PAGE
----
Distinguishing Between Barges & Vessels

Key Difference – Barge vs Vessel

The main difference between a barge and a vessel is their route. Vessels can be seen in both inland waterways and international waters, while barges are only seen in inland waterways. Vessel is a generic term used to refer to any watercraft of considerable size, while a barge is a long, large, flat-bottomed boat used to transport goods on inland waterways.

What is a Barge?

A barge is a long, spacious, flat-bottomed boat used to transport goods on inland waterways such as rivers and canals. Some barges are not powered and cannot propel themselves; they are towed or pushed by towboards. These are typically used to transport very heavy or bulky items, usually with lower values. Self-propelled barges are sometimes used when traveling downstream or upstream in placid waters, but when traveling upstream in faster waters, they are operated as unpowered barges with the assistance of a tugboat. Sometimes several barges can be held together with rigging and towed by a single tugboat, called a tow. The captain and the pilot of the barge steer the tugboat, and deckhands in the barge are supervised by the mate. The entire crew lives aboard the towboat as they move along the inland waterways.

What is a Vessel?

In the shipping industry, the word vessel refers to any watercraft used for the transportation of people or goods. Vessel can be used to describe a ship or a large boat and is used as a generic term for all types of craft designed for transportation on water, such as ships, boats, or submarines.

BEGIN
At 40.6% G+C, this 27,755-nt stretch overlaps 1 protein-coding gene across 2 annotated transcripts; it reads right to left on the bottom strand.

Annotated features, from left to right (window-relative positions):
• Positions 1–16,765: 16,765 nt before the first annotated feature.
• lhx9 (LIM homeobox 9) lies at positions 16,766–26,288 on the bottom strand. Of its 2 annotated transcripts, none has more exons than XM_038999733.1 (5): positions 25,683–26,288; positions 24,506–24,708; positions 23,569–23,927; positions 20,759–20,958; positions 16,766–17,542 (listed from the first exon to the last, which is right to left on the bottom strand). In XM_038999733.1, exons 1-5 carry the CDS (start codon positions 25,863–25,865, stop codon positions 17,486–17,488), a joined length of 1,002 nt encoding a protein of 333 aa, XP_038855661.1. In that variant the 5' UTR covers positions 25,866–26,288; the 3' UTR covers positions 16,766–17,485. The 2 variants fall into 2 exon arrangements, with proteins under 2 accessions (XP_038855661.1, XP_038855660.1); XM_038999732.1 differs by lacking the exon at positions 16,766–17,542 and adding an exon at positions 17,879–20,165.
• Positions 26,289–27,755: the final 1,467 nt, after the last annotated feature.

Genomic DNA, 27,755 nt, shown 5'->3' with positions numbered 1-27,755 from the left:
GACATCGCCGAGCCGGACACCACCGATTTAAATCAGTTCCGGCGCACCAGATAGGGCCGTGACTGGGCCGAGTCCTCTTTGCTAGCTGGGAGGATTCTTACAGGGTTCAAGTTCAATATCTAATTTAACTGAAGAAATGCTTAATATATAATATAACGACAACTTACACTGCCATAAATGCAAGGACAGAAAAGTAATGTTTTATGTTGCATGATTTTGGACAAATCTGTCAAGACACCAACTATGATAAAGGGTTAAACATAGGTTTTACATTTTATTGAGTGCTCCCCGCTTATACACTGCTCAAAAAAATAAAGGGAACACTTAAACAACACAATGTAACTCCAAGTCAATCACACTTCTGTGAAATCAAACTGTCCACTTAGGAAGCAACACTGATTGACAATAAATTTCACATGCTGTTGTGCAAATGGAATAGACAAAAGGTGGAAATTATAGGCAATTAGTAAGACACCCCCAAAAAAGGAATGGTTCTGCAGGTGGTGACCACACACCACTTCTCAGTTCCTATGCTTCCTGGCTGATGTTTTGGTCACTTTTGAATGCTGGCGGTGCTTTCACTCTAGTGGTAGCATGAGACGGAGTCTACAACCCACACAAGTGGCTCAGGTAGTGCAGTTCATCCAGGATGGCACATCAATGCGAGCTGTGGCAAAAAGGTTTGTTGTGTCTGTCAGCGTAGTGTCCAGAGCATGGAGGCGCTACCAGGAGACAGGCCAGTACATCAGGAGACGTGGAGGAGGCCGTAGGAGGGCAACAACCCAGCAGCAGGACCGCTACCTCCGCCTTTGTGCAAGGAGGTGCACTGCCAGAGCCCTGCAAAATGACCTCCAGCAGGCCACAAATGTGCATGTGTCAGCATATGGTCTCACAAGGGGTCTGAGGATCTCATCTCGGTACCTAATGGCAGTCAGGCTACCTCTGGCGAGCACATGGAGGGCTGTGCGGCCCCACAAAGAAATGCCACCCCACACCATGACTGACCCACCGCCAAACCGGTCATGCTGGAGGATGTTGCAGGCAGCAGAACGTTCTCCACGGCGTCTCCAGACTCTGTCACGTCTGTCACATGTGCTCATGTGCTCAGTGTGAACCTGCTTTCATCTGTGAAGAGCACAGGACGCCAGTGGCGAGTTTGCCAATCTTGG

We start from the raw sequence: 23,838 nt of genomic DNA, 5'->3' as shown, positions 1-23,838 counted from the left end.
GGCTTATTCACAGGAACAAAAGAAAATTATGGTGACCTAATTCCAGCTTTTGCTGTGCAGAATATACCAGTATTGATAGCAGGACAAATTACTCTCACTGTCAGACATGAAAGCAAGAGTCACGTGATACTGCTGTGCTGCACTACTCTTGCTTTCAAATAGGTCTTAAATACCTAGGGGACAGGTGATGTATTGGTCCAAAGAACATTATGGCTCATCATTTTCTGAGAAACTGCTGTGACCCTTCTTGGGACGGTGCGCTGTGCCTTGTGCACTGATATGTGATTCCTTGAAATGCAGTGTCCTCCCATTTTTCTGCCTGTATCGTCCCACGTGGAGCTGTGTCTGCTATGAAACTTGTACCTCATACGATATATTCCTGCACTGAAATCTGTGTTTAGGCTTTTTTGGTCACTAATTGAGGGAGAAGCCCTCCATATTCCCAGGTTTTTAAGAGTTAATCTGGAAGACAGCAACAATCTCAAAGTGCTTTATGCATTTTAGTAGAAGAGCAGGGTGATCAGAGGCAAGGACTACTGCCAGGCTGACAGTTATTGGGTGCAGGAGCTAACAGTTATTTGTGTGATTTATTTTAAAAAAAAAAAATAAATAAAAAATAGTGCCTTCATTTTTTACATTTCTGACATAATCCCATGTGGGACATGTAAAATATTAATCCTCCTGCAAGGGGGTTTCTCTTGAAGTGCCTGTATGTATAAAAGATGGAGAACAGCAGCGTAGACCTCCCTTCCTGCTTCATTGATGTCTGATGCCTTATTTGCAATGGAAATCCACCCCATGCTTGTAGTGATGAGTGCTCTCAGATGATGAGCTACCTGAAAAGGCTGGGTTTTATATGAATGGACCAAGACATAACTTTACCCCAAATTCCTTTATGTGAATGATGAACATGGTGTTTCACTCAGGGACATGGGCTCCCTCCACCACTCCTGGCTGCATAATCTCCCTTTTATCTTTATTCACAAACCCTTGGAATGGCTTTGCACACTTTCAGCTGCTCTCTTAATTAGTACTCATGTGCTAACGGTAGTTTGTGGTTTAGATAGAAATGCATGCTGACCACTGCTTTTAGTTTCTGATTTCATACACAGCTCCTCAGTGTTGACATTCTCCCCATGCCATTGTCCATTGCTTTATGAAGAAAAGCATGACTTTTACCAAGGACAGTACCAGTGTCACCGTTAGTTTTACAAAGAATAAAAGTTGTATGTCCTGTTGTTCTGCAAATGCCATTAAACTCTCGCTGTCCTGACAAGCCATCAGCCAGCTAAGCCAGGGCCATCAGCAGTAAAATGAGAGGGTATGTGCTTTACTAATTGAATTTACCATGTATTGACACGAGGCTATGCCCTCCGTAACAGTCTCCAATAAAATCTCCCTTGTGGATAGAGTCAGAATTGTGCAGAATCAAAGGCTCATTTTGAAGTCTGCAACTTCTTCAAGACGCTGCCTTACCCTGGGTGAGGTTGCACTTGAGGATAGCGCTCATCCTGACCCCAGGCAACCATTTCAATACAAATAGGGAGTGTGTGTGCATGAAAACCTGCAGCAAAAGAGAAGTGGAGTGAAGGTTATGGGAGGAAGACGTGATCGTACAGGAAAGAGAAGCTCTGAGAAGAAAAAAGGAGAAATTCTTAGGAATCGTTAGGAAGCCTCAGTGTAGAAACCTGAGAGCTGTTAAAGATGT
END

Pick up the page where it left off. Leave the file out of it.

What is the difference between Barge and Vessel?


  • Barge: A long, spacious, flat-bottomed boat used to transport goods on inland waterways.
  • Vessel: A nautical term used to refer to watercraft of considerable size.


  • Barges are used on inland waterways such as rivers and canals.
  • Vessels are used in both oceans and inland waterways.


  • Barges transport bulky goods.
  • Vessels transport both people and goods.


  • Barges are towed by a tugboat.
  • Vessels are often self-propelled.
Gil Tillard
Gil Tillard
Gil Tillard is an accomplished writer with expertise in creating engaging articles and content across various platforms. His dedication to research and crafting high-quality content has led to over 5 years of professional writing and editing experience. In his personal life, Gil enjoys connecting with people from diverse backgrounds and cultures. His curiosity and eagerness to learn from others fuel his passion for communication. He believes that engaging with strangers can be both enlightening and enjoyable, making it easier to strike up conversations and expand one's horizons.


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